It's therefore worth noting that Hungarian-born psychologist Mihaly Csikszentmihalyi, one of the pioneers of the scientific study of happiness who has been studying the "Zone" for about 40 years, stated that happiness is simply being deeply involved in the moment and not having the opportunity to think about anything but the task at hand. Carpe diem.
Being happy means being deeply involved in the moment, for example, by helping a girl to cross the road, then forget about her. On the other hand, being unhappy and grumpy means carrying the girl in the mind for hours then compulsively obsessed by the girl and simultaneously haunted by probable punishment as decreed by theological dogmas. For Tanzan, orientation in the present moment brings boldness, happiness and pacifism. For Ekido, orientation in the future brings insecurity, unhappiness and restriction, which, needless to say, are the seeds of violence. But how relevant are Tanzan and Ekido for us anyway?
The answer is provided by the late Jesuit priest Anthony de Mello (1931-1987) who once stated that religion as practiced today deals in punishments and rewards. In a cruel twist of irony, religion breeds fear and greed—the two things most destructive of spirituality. Within the last 70 years, the Middle East, the cradle of the great Abrahamic religions, has been engulfed by nothing but continuous religious wars, sectarian violence, and barbaric tribalism.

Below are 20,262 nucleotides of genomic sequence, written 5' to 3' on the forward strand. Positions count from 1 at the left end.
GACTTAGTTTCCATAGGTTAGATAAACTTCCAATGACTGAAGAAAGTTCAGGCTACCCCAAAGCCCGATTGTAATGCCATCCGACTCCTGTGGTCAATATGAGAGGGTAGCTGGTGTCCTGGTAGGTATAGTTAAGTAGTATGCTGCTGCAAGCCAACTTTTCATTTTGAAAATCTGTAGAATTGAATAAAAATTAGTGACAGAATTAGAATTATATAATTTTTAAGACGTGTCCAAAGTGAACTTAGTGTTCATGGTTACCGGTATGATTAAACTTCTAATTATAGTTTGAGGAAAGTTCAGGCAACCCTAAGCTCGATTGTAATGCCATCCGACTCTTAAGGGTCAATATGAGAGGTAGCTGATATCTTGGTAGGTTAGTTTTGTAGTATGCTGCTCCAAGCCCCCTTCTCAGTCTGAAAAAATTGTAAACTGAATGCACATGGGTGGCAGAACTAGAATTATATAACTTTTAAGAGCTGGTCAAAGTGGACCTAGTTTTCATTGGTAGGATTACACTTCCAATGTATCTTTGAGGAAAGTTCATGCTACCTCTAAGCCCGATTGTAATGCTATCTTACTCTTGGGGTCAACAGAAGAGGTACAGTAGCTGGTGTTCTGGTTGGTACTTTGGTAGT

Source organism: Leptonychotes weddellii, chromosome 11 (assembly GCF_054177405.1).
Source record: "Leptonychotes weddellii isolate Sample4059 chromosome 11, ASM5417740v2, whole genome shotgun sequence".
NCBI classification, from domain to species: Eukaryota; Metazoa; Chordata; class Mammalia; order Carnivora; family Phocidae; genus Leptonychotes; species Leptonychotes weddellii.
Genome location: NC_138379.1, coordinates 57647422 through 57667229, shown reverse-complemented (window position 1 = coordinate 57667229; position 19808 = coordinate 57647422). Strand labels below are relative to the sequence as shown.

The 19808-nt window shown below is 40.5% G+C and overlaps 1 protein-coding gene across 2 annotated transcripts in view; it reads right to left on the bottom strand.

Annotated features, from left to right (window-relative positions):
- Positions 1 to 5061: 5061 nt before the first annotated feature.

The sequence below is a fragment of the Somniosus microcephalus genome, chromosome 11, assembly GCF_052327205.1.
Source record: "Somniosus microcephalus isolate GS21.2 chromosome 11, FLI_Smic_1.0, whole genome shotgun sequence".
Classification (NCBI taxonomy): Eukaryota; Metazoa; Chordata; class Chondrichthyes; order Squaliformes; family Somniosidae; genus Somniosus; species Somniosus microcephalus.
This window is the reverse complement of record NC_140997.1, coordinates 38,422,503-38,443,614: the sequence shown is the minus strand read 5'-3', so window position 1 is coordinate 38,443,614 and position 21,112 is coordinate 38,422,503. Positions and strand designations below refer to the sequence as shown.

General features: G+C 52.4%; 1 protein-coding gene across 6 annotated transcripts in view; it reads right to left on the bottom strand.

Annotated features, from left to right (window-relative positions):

In Think religion makes society less violent? Think again. (The Los Angeles Times, October 30, 2015) Phil Zuckerman argues that the most secular societies (Sweden, Denmark, Norway, Czech Republic, Estonia, Japan, Britain, France, the Netherlands, Germany, South Korea, New Zealand, Australia, Vietnam, Hungary, China and Belgium) fare the best in terms of crime rates, prosperity, equality, freedom, democracy, women's rights, human rights, educational attainment and life expectancy. (There are exceptions, such as Vietnam and China, with poor human rights records.) On the other hand, the most religious societies (Nigeria, Uganda, the Philippines, Pakistan, Morocco, Egypt, Zimbabwe, Bangladesh, El Salvador, Colombia, Senegal, Malawi, Indonesia, Brazil, Peru, Jordan, Algeria, Ghana, Venezuela, Mexico and Sierra Leone) tend to be the most problem-ridden in terms of high violent crime rates, high infant mortality rates, high poverty rates and high rates of corruption.
In the U.S., according to Pitt Griffin in The Critical Mind, "the God-fearing Deep South and Bible Belt suffer from the highest crime rates, while relatively atheistic New England enjoys the lowest." Based on a Review of the 2012 FBI Crime Statistics, "states with high rates of belief in God and church attendance do not lead to low crime rates. Utah, despite its large Mormon population, has a high incidence of rape." Furthermore, "The most violent states are 1. Tennessee 2. Nevada 3. Alaska 4. South Carolina 5. New Mexico 6. Delaware. The least violent are 1. Maine 2. Vermont 3. New Hampshire 4.Virginia 5. Wyoming." Believe it or not, the most violent region is the God-fearing, Bible-thumping, South; while the least violent is atheistic New England.
For once, can we connect the dots, or will we always be in denial?
[To be continued.]
Johannes Tan, Indonesian Translator & Conference Interpreter